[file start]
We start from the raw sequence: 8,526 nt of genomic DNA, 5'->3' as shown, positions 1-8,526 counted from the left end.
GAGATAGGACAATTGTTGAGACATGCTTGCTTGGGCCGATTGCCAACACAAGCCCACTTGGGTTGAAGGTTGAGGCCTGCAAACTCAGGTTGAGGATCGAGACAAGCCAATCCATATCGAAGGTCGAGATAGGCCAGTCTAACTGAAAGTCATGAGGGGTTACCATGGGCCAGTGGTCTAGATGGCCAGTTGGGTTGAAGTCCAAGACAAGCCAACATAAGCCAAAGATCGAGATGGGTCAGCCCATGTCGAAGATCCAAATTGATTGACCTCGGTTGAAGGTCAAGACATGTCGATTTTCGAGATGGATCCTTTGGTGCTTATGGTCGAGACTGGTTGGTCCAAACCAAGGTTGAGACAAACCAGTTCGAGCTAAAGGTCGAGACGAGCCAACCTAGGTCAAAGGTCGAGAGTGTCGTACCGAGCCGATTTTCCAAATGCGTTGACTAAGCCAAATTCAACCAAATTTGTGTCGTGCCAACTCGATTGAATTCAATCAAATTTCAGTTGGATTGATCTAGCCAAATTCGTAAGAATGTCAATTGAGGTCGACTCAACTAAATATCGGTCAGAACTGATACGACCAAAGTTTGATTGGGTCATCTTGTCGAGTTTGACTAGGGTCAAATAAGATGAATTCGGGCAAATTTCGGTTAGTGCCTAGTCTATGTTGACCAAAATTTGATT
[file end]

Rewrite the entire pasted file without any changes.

We start from the raw sequence: 8,526 nt of genomic DNA, 5'->3' as shown, positions 1-8,526 counted from the left end.
GAGATAGGACAATTGTTGAGACATGCTTGCTTGGGCCGATTGCCAACACAAGCCCACTTGGGTTGAAGGTTGAGGCCTGCAAACTCAGGTTGAGGATCGAGACAAGCCAATCCATATCGAAGGTCGAGATAGGCCAGTCTAACTGAAAGTCATGAGGGGTTACCATGGGCCAGTGGTCTAGATGGCCAGTTGGGTTGAAGTCCAAGACAAGCCAACATAAGCCAAAGATCGAGATGGGTCAGCCCATGTCGAAGATCCAAATTGATTGACCTCGGTTGAAGGTCAAGACATGTCGATTTTCGAGATGGATCCTTTGGTGCTTATGGTCGAGACTGGTTGGTCCAAACCAAGGTTGAGACAAACCAGTTCGAGCTAAAGGTCGAGACGAGCCAACCTAGGTCAAAGGTCGAGAGTGTCGTACCGAGCCGATTTTCCAAATGCGTTGACTAAGCCAAATTCAACCAAATTTGTGTCGTGCCAACTCGATTGAATTCAATCAAATTTCAGTTGGATTGATCTAGCCAAATTCGTAAGAATGTCAATTGAGGTCGACTCAACTAAATATCGGTCAGAACTGATACGACCAAAGTTTGATTGGGTCATCTTGTCGAGTTTGACTAGGGTCAAATAAGATGAATTCGGGCAAATTTCGGTTAGTGCCTAGTCTATGTTGACCAAAATTTGATT